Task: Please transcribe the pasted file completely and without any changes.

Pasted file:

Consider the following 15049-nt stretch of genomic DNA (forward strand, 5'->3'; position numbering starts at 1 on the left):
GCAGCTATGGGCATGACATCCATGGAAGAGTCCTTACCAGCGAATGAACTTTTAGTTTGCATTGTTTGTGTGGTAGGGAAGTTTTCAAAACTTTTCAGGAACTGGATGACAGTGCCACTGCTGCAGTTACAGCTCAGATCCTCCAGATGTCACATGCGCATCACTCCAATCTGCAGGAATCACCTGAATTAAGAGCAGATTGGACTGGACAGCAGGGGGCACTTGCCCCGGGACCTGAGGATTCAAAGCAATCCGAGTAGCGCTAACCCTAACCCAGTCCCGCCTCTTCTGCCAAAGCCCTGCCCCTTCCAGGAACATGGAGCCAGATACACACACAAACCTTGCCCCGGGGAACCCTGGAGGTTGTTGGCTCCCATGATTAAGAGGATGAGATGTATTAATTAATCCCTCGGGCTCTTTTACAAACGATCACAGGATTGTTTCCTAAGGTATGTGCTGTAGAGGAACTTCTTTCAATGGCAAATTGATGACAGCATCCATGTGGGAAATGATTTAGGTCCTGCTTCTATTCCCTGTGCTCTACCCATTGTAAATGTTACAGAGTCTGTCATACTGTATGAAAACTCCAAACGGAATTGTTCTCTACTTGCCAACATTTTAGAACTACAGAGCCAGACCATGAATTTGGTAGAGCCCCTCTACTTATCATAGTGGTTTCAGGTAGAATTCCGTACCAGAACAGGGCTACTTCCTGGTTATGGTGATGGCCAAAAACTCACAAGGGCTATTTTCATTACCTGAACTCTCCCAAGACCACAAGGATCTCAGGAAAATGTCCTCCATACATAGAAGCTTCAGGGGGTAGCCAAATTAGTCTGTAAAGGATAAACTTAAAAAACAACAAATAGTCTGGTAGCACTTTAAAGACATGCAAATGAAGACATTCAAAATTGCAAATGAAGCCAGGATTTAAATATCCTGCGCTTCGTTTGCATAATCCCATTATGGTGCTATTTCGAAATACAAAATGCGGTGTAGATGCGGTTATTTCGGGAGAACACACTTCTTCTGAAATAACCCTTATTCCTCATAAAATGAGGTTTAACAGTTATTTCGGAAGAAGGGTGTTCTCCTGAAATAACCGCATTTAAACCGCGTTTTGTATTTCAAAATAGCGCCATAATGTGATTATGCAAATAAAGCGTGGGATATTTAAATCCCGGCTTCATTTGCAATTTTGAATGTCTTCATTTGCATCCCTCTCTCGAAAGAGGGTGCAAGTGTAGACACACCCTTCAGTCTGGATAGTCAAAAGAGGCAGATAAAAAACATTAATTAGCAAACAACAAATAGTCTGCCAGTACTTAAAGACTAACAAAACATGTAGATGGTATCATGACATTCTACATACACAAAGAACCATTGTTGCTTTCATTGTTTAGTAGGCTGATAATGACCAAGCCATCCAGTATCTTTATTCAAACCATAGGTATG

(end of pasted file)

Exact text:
Consider the following 15049-nt stretch of genomic DNA (forward strand, 5'->3'; position numbering starts at 1 on the left):
GCAGCTATGGGCATGACATCCATGGAAGAGTCCTTACCAGCGAATGAACTTTTAGTTTGCATTGTTTGTGTGGTAGGGAAGTTTTCAAAACTTTTCAGGAACTGGATGACAGTGCCACTGCTGCAGTTACAGCTCAGATCCTCCAGATGTCACATGCGCATCACTCCAATCTGCAGGAATCACCTGAATTAAGAGCAGATTGGACTGGACAGCAGGGGGCACTTGCCCCGGGACCTGAGGATTCAAAGCAATCCGAGTAGCGCTAACCCTAACCCAGTCCCGCCTCTTCTGCCAAAGCCCTGCCCCTTCCAGGAACATGGAGCCAGATACACACACAAACCTTGCCCCGGGGAACCCTGGAGGTTGTTGGCTCCCATGATTAAGAGGATGAGATGTATTAATTAATCCCTCGGGCTCTTTTACAAACGATCACAGGATTGTTTCCTAAGGTATGTGCTGTAGAGGAACTTCTTTCAATGGCAAATTGATGACAGCATCCATGTGGGAAATGATTTAGGTCCTGCTTCTATTCCCTGTGCTCTACCCATTGTAAATGTTACAGAGTCTGTCATACTGTATGAAAACTCCAAACGGAATTGTTCTCTACTTGCCAACATTTTAGAACTACAGAGCCAGACCATGAATTTGGTAGAGCCCCTCTACTTATCATAGTGGTTTCAGGTAGAATTCCGTACCAGAACAGGGCTACTTCCTGGTTATGGTGATGGCCAAAAACTCACAAGGGCTATTTTCATTACCTGAACTCTCCCAAGACCACAAGGATCTCAGGAAAATGTCCTCCATACATAGAAGCTTCAGGGGGTAGCCAAATTAGTCTGTAAAGGATAAACTTAAAAAACAACAAATAGTCTGGTAGCACTTTAAAGACATGCAAATGAAGACATTCAAAATTGCAAATGAAGCCAGGATTTAAATATCCTGCGCTTCGTTTGCATAATCCCATTATGGTGCTATTTCGAAATACAAAATGCGGTGTAGATGCGGTTATTTCGGGAGAACACACTTCTTCTGAAATAACCCTTATTCCTCATAAAATGAGGTTTAACAGTTATTTCGGAAGAAGGGTGTTCTCCTGAAATAACCGCATTTAAACCGCGTTTTGTATTTCAAAATAGCGCCATAATGTGATTATGCAAATAAAGCGTGGGATATTTAAATCCCGGCTTCATTTGCAATTTTGAATGTCTTCATTTGCATCCCTCTCTCGAAAGAGGGTGCAAGTGTAGACACACCCTTCAGTCTGGATAGTCAAAAGAGGCAGATAAAAAACATTAATTAGCAAACAACAAATAGTCTGCCAGTACTTAAAGACTAACAAAACATGTAGATGGTATCATGACATTCTACATACACAAAGAACCATTGTTGCTTTCATTGTTTAGTAGGCTGATAATGACCAAGCCATCCAGTATCTTTATTCAAACCATAGGTATG